The historically correct term remains “the 1949 ceasefire line.” Even as such, it lost such significance when fighting resumed between Jordan and Israel in 1967.

    Israel captured (not “seized,” as the Western media often puts it) all of Palestine west of the Jordan River in 1967, and the post-war U.N.S.C. resolution #242 intentionally did not call for full Israeli return to the 1949 lines.  

  5. Israel’s “Creation” and “Founding”

    Israel was not “created” or “founded” in 1948, artificially and out of the blue. It was in fact re-established.

    The Jewish homeland is the one with the deepest of roots in the Milled East. The Jewish connection to the land of Israel, including continuous physical presence, remained unbroken from Rome’s destruction of Jewish Judæa in 135 through Jewish Israel’s independence in 1948, as the land’s next native state.  

    Every rulers in between: Romans-Byzantines, Persians, Muslim dynasties, Christian Crusaders, non-Arab Mamluks and finally non-Arab Turks, had been foreign invaders.  

    British historian James Parkes rightly wrote (Whose land? p. 266) that “those who had maintained a Jewish presence in The Land all through the centuries” wrote the Zionists’ “real title deeds.”

  6. “East Jerusalem, Traditionally Arab East Jerusalem”

    Over the course of the past 3,000 years, the city of Jerusalem has been the capital of three native states — Judah, Judæa and Israel — all Jewish. A majority of Jerusalem’s residents have again been Jewish since the pre-Zionist 19th century Ottoman-rule times.

    Palestinian Arabs have not ruled Jerusalem for one day in history. Foreign Arab dynasties ruled it, much of the time under the thumb of the Turks, between 638 and 1099, and invading Trans-Jordan ruled part of the city between 1948 and 1967.  

    The media and much of the world seeks to restore and perpetuate that fleeting 19-year illegal Jordanian seizure, which ended almost half a century ago, as a separate “East Jerusalem,” as though it existed today.  

    The term “East Jerusalem” disregards over 3000 years of Jewish history and the unbroken Jewish connections to all of Jerusalem, especially where the Western Wall and Temple Mount, Judaism’s holiest sites reside, along with the historic Jewish, Christian and Armenian, as well as Muslim, Quarters.

  7. “Jewish Settlements” versus “Palestinian Villages”

    The Western media misleadingly contrasts “Jewish settlements” in the “Israeli-occupied East Jerusalem and the West Bank” with nearby Palestinian “neighborhoods,” “villages,” and “towns.”  

    As documented in the recent Levy Commission report, Jewish communities beyond the 1949 ceasefire line are not “occupation” or “illegal.” Jews and Arabs have contesting claims to Judea, Samaria and Jerusalem. Moreover, Jordan has since renounced any claim to the “West Bank.”  

    The media actually says that the Arab presence in those areas is more valid than the Jewish one, despite that under international law, the Jewish claim is stronger.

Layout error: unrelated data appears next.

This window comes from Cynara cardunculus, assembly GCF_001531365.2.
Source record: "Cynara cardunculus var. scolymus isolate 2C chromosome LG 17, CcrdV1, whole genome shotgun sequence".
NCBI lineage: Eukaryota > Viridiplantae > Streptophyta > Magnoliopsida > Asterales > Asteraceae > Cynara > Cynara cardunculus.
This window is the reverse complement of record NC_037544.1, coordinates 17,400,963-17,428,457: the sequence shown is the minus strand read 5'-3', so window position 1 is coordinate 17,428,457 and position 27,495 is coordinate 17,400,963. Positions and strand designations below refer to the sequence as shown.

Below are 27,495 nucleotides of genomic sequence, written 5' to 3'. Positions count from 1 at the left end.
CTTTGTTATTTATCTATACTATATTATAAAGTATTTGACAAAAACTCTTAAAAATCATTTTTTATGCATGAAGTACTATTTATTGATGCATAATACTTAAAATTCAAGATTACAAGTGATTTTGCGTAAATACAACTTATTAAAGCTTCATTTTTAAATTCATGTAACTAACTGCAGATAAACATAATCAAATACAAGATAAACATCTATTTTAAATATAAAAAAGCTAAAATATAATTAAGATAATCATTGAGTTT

8. “The Palestinian Refugee Issue”

    The media’s “Palestinian refugee issue” is a one-sided statement of a two-sided issue.

    In 1948 and years that followed, more indigenous Middle Eastern Jews were expelled from vast Muslim lands, where they had lived for thousands of years, and were forced to abandon their homes and businesses — mostly to Israel — than Arabs fled tiny Israel.  

    Israel absorbed the bulk of these Jews, while to this day “host” Arab countries, and the Palestinian Authority and Hamas in Palestine itself, isolate Arab refugees’ descendants in “refugee camps.” (This is what “apartheid” really is.)

    And these Jews do more than that.  Together with the land of Israel’s ever-present homeland Jewish Yishuv, these Middle Eastern Jews, with roots going back to pre-Islamic biblical times, establish the bona fides of Israel as an indigenous Middle Eastern state, not the “European colonial Zionist entity” that Arabs and the “Islamic Middle East,” referencing Western media, would have Westerners believe.

    That does not remove these Israel-absorbed Middle Eastern Jews from the Arab-Israeli conflict’s refugee issue.  

  9. “Millions of Palestinian Refugees and Their Descendants” from “The War that Followed Israel’s Creation”

    A few years ago, the Western media repeatedly told the Western public about “millions of Palestinian refugees and their descendants” from “the war that followed Israel’s creation,” or simply from “Israel’s creation.” This “millions” misstatement has resurfaced again this year.

    Given that:

    • Palestine’s entire partition-time population was well less than two million;
    • a good third of it were Jews;  
    • not all of Palestine’s Arabs lived in the part that became Israel; and
    • not all of them left,  

    this is a monstrously inaccurate claim mathematically.

    Those who did leave, exceeded in number by the Jews who left Arab lands, did so not in the context of Israel’s “creation” and “founding,” but of a partition-rejecting multi-nation Arab invasion for Israel’s destruction.    

  10. Recognition of Jewish State as a “New Stumbling Block”

    The media has characterized Israel’s insistence on being recognized as the Jewish state as a newly imposed peace process stumbling block, to divert attention from its building of “settlements.”  

    Demand for recognition of Israel as the Jewish homeland is not a new Jewish position: The U.S., as well as Israel, defines “the two state solution” as “two states for two peoples,” including a Jewish state. In 1947, British Foreign Secretary Bevin told the British parliament that for the Jews, “the essential point principle” was the establishment of a sovereign Jewish state.